I try to be more empathetic now while watching Hoarders though the framing of the show certainly makes it hard to build any empathy for these people, making spectacles of their mental illness and their plight. But having examples around of me versions of OCD that weren’t just Monk did help me come to terms with the fact that in the basket of mental illnesses I carry around with me: OCD is one of them.
Join hosts Amanda and Tori on a journey through an unexpected frontier: children’s literature with Frog and Toad by Arnold Lobel and talk about Queer Theory: Amanda’s favorite subject.
To combat the acedia and tristia that have come along with our current reality, I have been watching medical dramas even more so than usual. Longtime readers of the blog and those who know me in real life know that I happen to love medical dramas. I’ve always been fascinated by medicine and the thrill of surgery and the rush of figuring out just what is killing the patient. A good medical drama mixes the human element with intrigue and genuine thrills. But as I’ve been trying to pass the time by living vicariously through the lives of fictional doctors, I noticed something curious: the music in these shows is fascinating and at times incredibly appropriate.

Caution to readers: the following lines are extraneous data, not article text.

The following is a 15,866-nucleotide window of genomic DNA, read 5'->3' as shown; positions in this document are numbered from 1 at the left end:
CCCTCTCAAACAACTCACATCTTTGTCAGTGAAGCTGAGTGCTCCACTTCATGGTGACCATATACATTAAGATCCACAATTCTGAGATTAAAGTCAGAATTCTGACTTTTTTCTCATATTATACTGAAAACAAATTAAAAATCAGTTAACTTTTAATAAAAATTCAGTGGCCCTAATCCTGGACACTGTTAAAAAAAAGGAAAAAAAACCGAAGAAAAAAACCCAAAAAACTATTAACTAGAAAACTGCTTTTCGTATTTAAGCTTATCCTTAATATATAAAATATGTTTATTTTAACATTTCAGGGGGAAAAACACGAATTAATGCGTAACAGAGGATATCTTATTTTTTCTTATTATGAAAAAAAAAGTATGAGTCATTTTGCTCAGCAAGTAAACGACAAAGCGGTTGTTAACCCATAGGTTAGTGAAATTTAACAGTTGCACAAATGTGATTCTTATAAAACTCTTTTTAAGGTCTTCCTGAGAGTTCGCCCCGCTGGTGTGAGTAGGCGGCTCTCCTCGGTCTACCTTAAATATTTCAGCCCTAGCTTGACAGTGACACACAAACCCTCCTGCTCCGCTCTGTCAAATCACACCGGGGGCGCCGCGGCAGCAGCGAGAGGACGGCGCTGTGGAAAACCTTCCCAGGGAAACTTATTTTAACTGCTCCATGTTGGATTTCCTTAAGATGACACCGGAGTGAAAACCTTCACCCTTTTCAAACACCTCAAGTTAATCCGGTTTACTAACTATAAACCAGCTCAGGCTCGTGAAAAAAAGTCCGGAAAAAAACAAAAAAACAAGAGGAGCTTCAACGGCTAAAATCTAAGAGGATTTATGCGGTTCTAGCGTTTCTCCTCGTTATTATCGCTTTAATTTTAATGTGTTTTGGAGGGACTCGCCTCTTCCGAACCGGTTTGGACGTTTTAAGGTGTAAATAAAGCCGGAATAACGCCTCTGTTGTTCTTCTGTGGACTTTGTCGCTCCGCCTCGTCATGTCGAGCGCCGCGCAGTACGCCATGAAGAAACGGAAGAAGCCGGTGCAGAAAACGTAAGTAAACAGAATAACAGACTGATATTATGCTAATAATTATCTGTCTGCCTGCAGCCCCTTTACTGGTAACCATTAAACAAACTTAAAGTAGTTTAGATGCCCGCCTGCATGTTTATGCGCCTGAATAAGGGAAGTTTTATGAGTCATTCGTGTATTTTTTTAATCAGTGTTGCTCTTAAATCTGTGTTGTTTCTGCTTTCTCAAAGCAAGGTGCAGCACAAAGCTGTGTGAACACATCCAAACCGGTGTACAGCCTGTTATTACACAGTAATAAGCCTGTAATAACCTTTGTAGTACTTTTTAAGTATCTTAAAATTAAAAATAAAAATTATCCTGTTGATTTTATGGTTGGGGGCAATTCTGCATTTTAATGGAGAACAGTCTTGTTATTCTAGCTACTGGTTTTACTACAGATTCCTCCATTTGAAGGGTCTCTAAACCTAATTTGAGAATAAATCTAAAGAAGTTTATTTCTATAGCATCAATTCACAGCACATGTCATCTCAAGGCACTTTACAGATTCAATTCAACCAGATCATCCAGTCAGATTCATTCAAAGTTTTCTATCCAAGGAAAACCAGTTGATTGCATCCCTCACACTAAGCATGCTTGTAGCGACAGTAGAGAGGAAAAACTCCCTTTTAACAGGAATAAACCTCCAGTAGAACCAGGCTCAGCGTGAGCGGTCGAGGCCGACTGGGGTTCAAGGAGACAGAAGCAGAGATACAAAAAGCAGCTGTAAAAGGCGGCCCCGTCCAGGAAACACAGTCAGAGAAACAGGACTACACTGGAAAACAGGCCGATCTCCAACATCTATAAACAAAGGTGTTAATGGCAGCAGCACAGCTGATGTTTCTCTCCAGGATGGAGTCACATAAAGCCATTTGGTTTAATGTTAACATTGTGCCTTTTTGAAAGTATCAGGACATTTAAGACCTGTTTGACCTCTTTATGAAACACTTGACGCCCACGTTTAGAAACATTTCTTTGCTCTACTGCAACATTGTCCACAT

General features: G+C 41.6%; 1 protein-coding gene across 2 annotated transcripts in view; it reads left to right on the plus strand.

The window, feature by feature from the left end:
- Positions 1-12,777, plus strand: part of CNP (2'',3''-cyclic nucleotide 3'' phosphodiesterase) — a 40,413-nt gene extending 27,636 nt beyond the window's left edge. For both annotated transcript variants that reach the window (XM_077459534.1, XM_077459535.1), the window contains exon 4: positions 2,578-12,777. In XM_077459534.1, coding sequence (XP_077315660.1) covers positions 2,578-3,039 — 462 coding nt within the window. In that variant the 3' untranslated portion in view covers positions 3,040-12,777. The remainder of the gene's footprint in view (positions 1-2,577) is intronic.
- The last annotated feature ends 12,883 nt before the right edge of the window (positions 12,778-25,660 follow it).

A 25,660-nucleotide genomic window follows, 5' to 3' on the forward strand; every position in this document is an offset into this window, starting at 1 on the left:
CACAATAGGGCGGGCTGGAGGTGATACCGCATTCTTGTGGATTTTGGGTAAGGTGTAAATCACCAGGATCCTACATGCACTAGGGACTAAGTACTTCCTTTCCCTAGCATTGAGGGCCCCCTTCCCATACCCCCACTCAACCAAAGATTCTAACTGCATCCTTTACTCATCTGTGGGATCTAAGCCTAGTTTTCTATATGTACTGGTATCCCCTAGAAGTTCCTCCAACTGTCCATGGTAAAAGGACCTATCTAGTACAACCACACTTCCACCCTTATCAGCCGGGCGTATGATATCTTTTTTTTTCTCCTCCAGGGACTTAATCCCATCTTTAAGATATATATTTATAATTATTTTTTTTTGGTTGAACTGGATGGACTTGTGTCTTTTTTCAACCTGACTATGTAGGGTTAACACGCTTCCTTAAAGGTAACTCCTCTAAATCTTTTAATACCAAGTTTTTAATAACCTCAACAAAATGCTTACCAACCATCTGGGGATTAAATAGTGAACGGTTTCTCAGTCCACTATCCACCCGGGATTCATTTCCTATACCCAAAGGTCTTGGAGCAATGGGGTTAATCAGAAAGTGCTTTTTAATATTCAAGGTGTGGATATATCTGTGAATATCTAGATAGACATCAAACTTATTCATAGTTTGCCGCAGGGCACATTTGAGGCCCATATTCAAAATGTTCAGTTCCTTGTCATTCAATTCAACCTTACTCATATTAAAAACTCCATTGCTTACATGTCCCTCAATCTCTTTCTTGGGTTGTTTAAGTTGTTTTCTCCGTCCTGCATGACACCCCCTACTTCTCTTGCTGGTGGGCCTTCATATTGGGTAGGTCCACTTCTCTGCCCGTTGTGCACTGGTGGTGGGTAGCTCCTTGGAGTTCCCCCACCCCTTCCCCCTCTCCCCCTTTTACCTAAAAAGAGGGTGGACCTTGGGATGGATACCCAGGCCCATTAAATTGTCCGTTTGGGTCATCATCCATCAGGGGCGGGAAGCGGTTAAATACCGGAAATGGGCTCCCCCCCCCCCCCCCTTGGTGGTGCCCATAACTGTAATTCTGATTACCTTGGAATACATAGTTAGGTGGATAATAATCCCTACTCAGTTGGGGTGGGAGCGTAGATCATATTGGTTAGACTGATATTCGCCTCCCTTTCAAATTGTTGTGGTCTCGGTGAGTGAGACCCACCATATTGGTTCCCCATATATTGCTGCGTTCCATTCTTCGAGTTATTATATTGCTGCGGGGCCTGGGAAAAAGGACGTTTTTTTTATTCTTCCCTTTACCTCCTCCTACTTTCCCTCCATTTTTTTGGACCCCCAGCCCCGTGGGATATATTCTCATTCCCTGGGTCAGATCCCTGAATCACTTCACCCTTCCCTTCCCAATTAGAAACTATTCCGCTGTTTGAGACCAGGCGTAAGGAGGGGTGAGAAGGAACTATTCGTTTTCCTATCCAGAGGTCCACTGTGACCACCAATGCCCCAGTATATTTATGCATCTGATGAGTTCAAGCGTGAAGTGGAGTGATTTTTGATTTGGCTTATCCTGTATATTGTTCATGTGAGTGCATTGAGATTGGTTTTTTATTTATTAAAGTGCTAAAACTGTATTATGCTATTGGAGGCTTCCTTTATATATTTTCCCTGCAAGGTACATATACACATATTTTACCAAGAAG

Medical dramas have a lot to do in a little amount of time. Many of them are serialized and do their best by telling season-long or arc-long stories while also telling a day to day story. So a series like ER works best because you have characters you can follow for sometimes years and see their arc(s), see their loves, wins, losses and more while also seeing their day to day interactions and daily goings on in the hospital. House works in a similar fashion but is even tighter and has a team with less actor-based turnover so you spend even more time with one tight knit team going through nearly impossible cases for in the case of House literally a decade.
At their core, though, a medical drama is still a drama and you need something to go along with all of the beeping machines, flatlining patients, heavy dialogue and euphoric highs. And it certainly can’t all be church music or public domain classical tunes. What has become truly curious is as I go through early seasons of shows I watched with my parents is that every once in a while as I work or write and my attention waivers from the show, a melody will catch my attention.